WooWoo, a U.K.-based depilatory brand, is also pushing back against the New Year’s resolution narrative. The 4-year-old brand created the social media hashtag #JanuALLme to combat the pressures of New Year’s resolutions and feeling inadequate. WooWoo is sold through retailers like Urban Outfitters, Free People, Thirteen Lune at JCPenney and Amazon.
Gemma Dilworth, pr manager at WooWoo, said January is the worst month to start resolutions. She owed that to the fact that it’s dark and people sometimes experience seasonal affective disorder. Plus, most people have just spent a lot of money over the holidays, or are otherwise engaged in Veganuary or Dry January.
“All of a sudden, you’re being told, ‘It’s a new year, so it should be a new you.’ Most of us just want to hibernate and maybe eat the leftover Christmas chocolate,” she said.
Both Care/of and WooWoo teams pointed out that women are inundated enough with self-improvement messaging, and that resolutions only add to the mounting societal pressure placed on them. A 2018 survey from DNA testing company 23andMe found that women are much more likely to make New Year’s resolutions than men. Meanwhile, WooWoo conducted a study of 1,500 women in July, finding that a third of women experience low self-esteem, partly due to social media and reality television. Its core customer base are women ages 18-30-years-old.
By pushing back against New Year’s resolutions, brands are identifying a trendy opportunity to be appropriately counter-culture, but they’re also going against the wellness industrial complex that they’re part of. It’s perhaps not an issue that can be fully reconciled as a for-profit consumer brand, as Glossy has reported previously. But it could be viewed similarly to anti-Black Friday messaging from brands like Patagonia and Deciem.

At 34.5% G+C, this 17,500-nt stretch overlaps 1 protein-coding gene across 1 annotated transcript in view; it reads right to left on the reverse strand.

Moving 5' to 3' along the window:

“What we want to do with the campaign is to encourage women to stop putting themselves under this pressure,” said Dilworth. “We’re a beauty brand, so what we’re saying may sound contradictory. But what we’re [really] saying is, ‘Stop feeling that you have to conform, in any shape or form, … [Instead,] prioritize yourself, in whatever way that makes sense.”
For the social media campaign, which runs through the end of January, WooWoo will post insights from a psychologist about setting new goals, including the ideal time to do so and advice on how to achieve them. Additionally, it commissioned body-positive artist Nina Sweeney to create images celebrating the female form.
While anti-Black Friday campaigns do not appear effective, there may be hope for anti-‘new year, new you’ marketing. Younger generations appear to eschew the usual start date for goal setting. Meanwhile, the 23andMe survey suggested a natural decline in resolutions as one gets older.
Dilworth hopes the trend continues. “We’ve always wanted to challenge the status quo. And we’re not the only brands talking about this, which is encouraging,” she said. “I hope next year, instead of speaking to a few brands, you speak with 50 brands who want to discuss [the idea of] ‘new year, same you.’”